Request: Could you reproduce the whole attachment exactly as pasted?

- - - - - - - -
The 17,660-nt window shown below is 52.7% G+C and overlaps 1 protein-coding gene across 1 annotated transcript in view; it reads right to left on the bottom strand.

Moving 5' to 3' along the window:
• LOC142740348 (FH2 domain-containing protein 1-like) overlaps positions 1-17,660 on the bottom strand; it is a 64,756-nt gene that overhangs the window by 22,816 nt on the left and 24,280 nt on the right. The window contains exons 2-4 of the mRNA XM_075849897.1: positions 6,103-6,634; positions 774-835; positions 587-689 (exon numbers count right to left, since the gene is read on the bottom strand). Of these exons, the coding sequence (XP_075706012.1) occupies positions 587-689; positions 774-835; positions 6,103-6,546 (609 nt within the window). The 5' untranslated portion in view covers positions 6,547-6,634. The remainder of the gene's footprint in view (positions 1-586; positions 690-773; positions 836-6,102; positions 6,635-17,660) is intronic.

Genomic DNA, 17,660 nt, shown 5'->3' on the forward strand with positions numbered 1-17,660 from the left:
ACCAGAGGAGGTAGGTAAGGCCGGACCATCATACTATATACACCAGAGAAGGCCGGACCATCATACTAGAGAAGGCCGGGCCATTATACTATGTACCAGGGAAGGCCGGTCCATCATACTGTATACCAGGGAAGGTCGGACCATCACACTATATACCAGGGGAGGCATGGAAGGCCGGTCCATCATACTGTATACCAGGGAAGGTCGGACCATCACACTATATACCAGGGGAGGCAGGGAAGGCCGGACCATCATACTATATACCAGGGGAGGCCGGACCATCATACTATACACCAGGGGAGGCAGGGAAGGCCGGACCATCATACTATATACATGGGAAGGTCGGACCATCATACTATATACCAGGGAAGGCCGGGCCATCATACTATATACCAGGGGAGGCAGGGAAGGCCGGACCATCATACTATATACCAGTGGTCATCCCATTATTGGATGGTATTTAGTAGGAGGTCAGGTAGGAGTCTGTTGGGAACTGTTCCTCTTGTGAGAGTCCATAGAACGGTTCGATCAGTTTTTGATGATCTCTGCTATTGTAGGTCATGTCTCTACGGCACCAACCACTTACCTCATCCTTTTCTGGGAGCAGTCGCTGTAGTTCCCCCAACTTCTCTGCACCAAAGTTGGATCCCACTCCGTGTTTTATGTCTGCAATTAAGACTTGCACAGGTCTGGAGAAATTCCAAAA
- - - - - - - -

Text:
The 17,660-nt window shown below is 52.7% G+C and overlaps 1 protein-coding gene across 1 annotated transcript in view; it reads right to left on the bottom strand.

Moving 5' to 3' along the window:
• LOC142740348 (FH2 domain-containing protein 1-like) overlaps positions 1-17,660 on the bottom strand; it is a 64,756-nt gene that overhangs the window by 22,816 nt on the left and 24,280 nt on the right. The window contains exons 2-4 of the mRNA XM_075849897.1: positions 6,103-6,634; positions 774-835; positions 587-689 (exon numbers count right to left, since the gene is read on the bottom strand). Of these exons, the coding sequence (XP_075706012.1) occupies positions 587-689; positions 774-835; positions 6,103-6,546 (609 nt within the window). The 5' untranslated portion in view covers positions 6,547-6,634. The remainder of the gene's footprint in view (positions 1-586; positions 690-773; positions 836-6,102; positions 6,635-17,660) is intronic.

Genomic DNA, 17,660 nt, shown 5'->3' on the forward strand with positions numbered 1-17,660 from the left:
ACCAGAGGAGGTAGGTAAGGCCGGACCATCATACTATATACACCAGAGAAGGCCGGACCATCATACTAGAGAAGGCCGGGCCATTATACTATGTACCAGGGAAGGCCGGTCCATCATACTGTATACCAGGGAAGGTCGGACCATCACACTATATACCAGGGGAGGCATGGAAGGCCGGTCCATCATACTGTATACCAGGGAAGGTCGGACCATCACACTATATACCAGGGGAGGCAGGGAAGGCCGGACCATCATACTATATACCAGGGGAGGCCGGACCATCATACTATACACCAGGGGAGGCAGGGAAGGCCGGACCATCATACTATATACATGGGAAGGTCGGACCATCATACTATATACCAGGGAAGGCCGGGCCATCATACTATATACCAGGGGAGGCAGGGAAGGCCGGACCATCATACTATATACCAGTGGTCATCCCATTATTGGATGGTATTTAGTAGGAGGTCAGGTAGGAGTCTGTTGGGAACTGTTCCTCTTGTGAGAGTCCATAGAACGGTTCGATCAGTTTTTGATGATCTCTGCTATTGTAGGTCATGTCTCTACGGCACCAACCACTTACCTCATCCTTTTCTGGGAGCAGTCGCTGTAGTTCCCCCAACTTCTCTGCACCAAAGTTGGATCCCACTCCGTGTTTTATGTCTGCAATTAAGACTTGCACAGGTCTGGAGAAATTCCAAAA